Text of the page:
The use of the term ‘For the Sake of the Bairns’ is almost exclusively used in advertising featuring Dorothy Cronin – its only other known appearance being in 1912, featuring Colin Edgar Elphick (son of Henry J and Annie Elphick) of Wongarbon (near Dubbo).

William Arnott Limited of Newcastle NSW were seemingly very proud of their herd, with editorial-like articles featuring on a regular basis in 1910 informing readers of the secret of Messrs. Arnott’s success:

Arnotts Living Pictures.png

Casino and Kyogle Courier and North Coast Advertiser – Saturday, 19 February 1910

122 Union Street Erskineville.png

122 Union Street Erskineville

A check of the NSW registry of Births, Deaths and Marriages shows Dorothy Kathleen Cronin was the daughter of Michael and Elizabeth Cronin, her birth registered in the district of Newtown in 1906. At the time the image of Dorothy was made she would have been about three or four years of age.

A check of Sands Directory entries for Erskineville shows the Cronin family resided at 122 Union Street for many years, with Michael Cronin listed in the 1904 to 1918 directories. Further evidence suggests the Cronin family remained in Union Street for many more years thereafter.

Arnott's Milk Arrowroot BiscuitsSunday Times (Perth) Sunday, 27 August 1911


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Mrs. E. J. Curtis, Paralysed with Rheumatism – Restored to Active Health by Dr. Williams’ Pink Pills

Helplessley Crippled – Wheeled About in a Chair;
Hospital Treatment Hopeless. No Power to Move.
Restored to Active Health by


‘As bad a case of rheumatism as there is on record, in which the patient had given up hope of ever regaining health, has just been cured by Dr. Williams’ Pink Pills. The patient in question is Mrs. E. J. Curtis, of 1 Flora-st., Erskineville, Sydney, and the facts of her case are known to hundreds.’ Continue reading

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Daisy’s Dripping Biscuits

Women's sphere The Sun Newspaper

In 1919, Daisy of Erskineville submitted her recipe for Dripping Biscuits to the ‘Women’s Sphere’ page of Sydney’s The Sun Newspaper. Daisy’s recipe appeared in the ‘Housewives’ Exchange’ column: ‘any kind of useful wrinkle concerning the home-cooking,
dressmaking, care of children-will find a place in this column.’ 

The recipe for dripping biscuits appeared amongst several recipes submitted by residents of Sydney, which included wheatmeal pastry, apple strudel, sponge cake, carrot pudding, and honey toffee.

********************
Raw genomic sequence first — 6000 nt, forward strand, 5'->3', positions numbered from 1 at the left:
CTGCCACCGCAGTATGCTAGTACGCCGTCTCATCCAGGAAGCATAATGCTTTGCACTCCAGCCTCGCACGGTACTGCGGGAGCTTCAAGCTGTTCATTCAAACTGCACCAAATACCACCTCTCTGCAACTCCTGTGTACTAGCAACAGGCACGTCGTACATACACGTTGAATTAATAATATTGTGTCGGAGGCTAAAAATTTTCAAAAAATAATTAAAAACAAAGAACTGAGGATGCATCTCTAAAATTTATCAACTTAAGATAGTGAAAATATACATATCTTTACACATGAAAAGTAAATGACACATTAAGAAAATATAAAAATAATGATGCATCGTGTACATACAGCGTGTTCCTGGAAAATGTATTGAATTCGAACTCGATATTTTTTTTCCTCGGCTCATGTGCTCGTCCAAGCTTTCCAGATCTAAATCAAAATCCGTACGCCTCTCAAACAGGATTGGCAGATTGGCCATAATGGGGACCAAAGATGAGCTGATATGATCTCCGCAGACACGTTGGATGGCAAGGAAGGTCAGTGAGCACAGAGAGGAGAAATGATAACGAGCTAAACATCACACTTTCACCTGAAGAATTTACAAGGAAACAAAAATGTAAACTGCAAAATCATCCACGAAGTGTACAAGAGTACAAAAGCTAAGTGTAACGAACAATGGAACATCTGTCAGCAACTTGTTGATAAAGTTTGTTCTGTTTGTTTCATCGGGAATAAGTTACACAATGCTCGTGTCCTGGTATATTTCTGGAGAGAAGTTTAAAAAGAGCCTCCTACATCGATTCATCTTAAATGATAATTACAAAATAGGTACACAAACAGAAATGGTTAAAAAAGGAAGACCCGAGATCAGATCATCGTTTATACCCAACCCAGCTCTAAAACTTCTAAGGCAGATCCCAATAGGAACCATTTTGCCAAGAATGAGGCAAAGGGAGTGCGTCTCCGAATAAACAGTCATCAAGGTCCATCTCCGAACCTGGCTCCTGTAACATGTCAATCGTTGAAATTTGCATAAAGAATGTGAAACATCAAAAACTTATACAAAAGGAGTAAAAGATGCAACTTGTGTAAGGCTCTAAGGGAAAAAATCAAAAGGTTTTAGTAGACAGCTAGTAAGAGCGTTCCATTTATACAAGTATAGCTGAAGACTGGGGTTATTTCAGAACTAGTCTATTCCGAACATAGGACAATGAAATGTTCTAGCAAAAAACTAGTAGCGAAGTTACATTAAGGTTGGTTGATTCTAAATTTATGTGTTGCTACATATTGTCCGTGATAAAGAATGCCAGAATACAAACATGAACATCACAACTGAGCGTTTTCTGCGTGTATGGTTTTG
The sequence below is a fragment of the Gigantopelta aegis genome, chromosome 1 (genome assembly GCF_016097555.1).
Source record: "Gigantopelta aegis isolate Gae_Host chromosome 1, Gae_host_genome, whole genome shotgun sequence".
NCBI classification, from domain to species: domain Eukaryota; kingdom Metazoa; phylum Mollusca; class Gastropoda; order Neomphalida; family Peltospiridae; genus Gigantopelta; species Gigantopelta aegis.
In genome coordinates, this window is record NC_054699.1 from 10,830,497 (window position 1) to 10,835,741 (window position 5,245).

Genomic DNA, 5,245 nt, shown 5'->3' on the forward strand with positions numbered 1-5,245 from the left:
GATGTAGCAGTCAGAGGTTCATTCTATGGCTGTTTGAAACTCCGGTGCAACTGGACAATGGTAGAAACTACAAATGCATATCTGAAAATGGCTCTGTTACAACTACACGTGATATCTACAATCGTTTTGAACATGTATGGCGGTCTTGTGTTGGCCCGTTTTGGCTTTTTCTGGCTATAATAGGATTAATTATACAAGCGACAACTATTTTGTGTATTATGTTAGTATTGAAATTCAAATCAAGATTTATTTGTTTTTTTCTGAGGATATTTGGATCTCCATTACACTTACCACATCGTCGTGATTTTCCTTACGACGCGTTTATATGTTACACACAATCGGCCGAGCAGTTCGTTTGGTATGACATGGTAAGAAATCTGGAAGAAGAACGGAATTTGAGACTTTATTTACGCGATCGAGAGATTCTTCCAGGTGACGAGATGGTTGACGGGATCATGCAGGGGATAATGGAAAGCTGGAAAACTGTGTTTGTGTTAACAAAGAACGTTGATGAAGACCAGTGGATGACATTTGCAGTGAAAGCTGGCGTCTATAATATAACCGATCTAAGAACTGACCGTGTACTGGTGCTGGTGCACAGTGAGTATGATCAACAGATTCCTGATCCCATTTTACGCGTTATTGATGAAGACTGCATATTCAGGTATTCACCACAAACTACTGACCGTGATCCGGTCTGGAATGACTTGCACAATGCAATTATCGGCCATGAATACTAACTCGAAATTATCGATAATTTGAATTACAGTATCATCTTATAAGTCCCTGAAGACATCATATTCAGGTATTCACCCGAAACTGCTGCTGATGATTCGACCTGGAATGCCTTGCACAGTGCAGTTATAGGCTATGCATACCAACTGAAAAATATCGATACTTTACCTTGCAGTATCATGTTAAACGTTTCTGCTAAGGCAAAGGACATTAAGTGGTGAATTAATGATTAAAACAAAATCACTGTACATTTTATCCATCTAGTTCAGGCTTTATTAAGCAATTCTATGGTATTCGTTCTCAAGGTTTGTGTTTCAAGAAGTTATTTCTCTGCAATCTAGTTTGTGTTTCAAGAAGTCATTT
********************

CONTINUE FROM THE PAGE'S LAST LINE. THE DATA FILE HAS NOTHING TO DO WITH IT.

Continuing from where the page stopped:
Erskineville Dripping Biscuits

The Sun (Sydney) Sunday, 12 October 1919

Daisy’s recipe uses dripping, or beef fat in place of the butter or oil that most biscuit recipes tend to use today. In 1919 beef dripping would have been an inexpensive ingredient, a by-product of family cooking, dripping being the fat that dripped from roasting meat. Today, beef dripping is sold at the supermarket at great expense as a gourmet ingredient.

The recipe appears pretty straight forward right up until the direction is reached to add ‘sufficient flour’ and ‘bake in a brisk oven’ and finally ‘a little cornflour added to the flour is an improvement.’ How much? How hot? For how long?

Would that be a Britsh Imperial measure of sufficiency?

Well, there’s nothing for it but to pre-heat the oven to ‘brisk’ and get down to business with a beater and some rendered beef fat…

Daisy’s Dripping Biscuits
Erskineville Dripping Biscuits stack.png

There are some modern recipes for lemon-sugar biscuits that provide some guidance for this 1919 recipe. All use butter in place of the dripping, so if a slight departure from Daisy’s recipe is preferred consider this recipe for lemon sugar cookies, or these lemon and condensed milk biscuits.

1 cup (200grams) beef dripping
2 cups of caster sugar
Finely grated rind of two fresh lemons
1 cup of milk
2 large teaspoons of baking powder
3 cups of plain flour
1 cup of cornflour

1. Preheat oven to 180º Celsius. Line a baking tray with baking paper.
2. Place dripping in a mixing bowl, and using an egg-beater, beat dripping until stiff peaks form.
3. Start adding the two cups of caster sugar. Continue beating to incorporate the sugar into the dripping. Continue beating, adding the lemon rind and milk.
4. Sift flour and cornflour into the batter, incorporating one cup at a time.
5. For a firm dough chill in fridge for two hours prior to rolling. Otherwise, take teaspoons of dough and roll them into balls, then place them on a greased baking paper.
6. Bake at 180º Celsius for 17 to 20 minutes, or until starting to brown underneath. Allow the biscuits to cool on a cooling rack.

These quantities make about 1250 to 1300ml (5 cups) of biscuit dough (several sufficiencies worth). Left-over dough may be frozen following these instructions.

[A first trial of these biscuits baked in a ‘brisk oven,’ said to be round 220º Celsius produced burnt edges at the 8 minute mark].

The Metters ‘Triumph’ Oven